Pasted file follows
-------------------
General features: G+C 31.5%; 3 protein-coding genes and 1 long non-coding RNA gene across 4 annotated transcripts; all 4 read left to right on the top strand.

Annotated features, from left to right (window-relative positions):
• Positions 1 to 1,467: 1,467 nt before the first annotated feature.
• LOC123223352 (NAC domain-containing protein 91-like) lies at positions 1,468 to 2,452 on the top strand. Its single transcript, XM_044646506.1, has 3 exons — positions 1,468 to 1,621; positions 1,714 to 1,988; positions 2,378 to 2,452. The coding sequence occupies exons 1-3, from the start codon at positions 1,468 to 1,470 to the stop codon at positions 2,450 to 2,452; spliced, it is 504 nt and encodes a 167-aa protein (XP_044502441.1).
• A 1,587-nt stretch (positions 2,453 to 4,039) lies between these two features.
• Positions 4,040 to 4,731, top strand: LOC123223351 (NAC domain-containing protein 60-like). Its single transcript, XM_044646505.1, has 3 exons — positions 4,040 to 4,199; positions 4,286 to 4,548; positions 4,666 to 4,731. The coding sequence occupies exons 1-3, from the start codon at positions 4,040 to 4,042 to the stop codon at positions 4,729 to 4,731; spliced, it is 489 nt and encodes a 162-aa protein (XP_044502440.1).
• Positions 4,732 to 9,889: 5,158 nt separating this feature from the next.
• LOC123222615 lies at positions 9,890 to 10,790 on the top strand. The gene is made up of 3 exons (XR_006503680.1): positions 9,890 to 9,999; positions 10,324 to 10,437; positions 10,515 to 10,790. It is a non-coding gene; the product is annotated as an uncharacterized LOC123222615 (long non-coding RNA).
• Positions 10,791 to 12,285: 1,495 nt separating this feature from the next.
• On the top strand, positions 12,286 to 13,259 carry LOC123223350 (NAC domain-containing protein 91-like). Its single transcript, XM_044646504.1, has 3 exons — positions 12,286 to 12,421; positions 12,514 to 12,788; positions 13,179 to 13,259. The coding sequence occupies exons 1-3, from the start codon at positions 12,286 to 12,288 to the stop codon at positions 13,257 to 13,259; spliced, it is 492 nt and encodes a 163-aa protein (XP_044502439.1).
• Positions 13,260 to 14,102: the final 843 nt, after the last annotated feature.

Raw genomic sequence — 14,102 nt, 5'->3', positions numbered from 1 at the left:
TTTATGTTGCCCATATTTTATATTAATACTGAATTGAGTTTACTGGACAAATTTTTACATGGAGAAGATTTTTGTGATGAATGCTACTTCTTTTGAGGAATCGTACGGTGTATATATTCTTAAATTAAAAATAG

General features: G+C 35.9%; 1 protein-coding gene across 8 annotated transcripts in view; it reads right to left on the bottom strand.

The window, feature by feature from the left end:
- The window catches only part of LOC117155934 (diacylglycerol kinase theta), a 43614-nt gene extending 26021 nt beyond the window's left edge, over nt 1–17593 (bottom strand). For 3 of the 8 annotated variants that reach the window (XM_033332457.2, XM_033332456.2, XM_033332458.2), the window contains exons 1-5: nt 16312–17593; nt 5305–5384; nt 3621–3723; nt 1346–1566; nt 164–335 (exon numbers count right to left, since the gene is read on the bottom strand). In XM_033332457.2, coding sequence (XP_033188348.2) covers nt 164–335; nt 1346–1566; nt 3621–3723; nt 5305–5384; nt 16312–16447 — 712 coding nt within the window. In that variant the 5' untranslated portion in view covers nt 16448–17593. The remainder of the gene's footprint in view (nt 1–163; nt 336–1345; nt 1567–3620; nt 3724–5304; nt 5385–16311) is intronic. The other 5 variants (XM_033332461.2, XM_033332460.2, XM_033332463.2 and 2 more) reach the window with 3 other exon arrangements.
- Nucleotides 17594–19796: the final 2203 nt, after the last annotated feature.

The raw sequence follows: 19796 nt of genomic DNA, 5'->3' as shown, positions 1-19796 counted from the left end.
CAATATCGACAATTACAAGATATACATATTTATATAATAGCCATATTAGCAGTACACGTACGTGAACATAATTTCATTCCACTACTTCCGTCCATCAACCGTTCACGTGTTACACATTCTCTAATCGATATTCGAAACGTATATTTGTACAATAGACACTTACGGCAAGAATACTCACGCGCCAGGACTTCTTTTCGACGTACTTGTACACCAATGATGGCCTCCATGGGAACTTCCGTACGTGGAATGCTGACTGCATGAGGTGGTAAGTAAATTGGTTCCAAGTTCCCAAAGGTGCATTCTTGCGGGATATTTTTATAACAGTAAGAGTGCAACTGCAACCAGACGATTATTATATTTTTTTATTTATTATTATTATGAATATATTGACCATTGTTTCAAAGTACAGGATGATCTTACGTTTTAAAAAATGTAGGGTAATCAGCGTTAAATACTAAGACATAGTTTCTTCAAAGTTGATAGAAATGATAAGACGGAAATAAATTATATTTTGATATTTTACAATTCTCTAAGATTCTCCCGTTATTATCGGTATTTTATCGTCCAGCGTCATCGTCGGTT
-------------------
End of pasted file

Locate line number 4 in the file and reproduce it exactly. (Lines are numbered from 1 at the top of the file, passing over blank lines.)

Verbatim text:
• LOC123223352 (NAC domain-containing protein 91-like) lies at positions 1,468 to 2,452 on the top strand. Its single transcript, XM_044646506.1, has 3 exons — positions 1,468 to 1,621; positions 1,714 to 1,988; positions 2,378 to 2,452. The coding sequence occupies exons 1-3, from the start codon at positions 1,468 to 1,470 to the stop codon at positions 2,450 to 2,452; spliced, it is 504 nt and encodes a 167-aa protein (XP_044502441.1).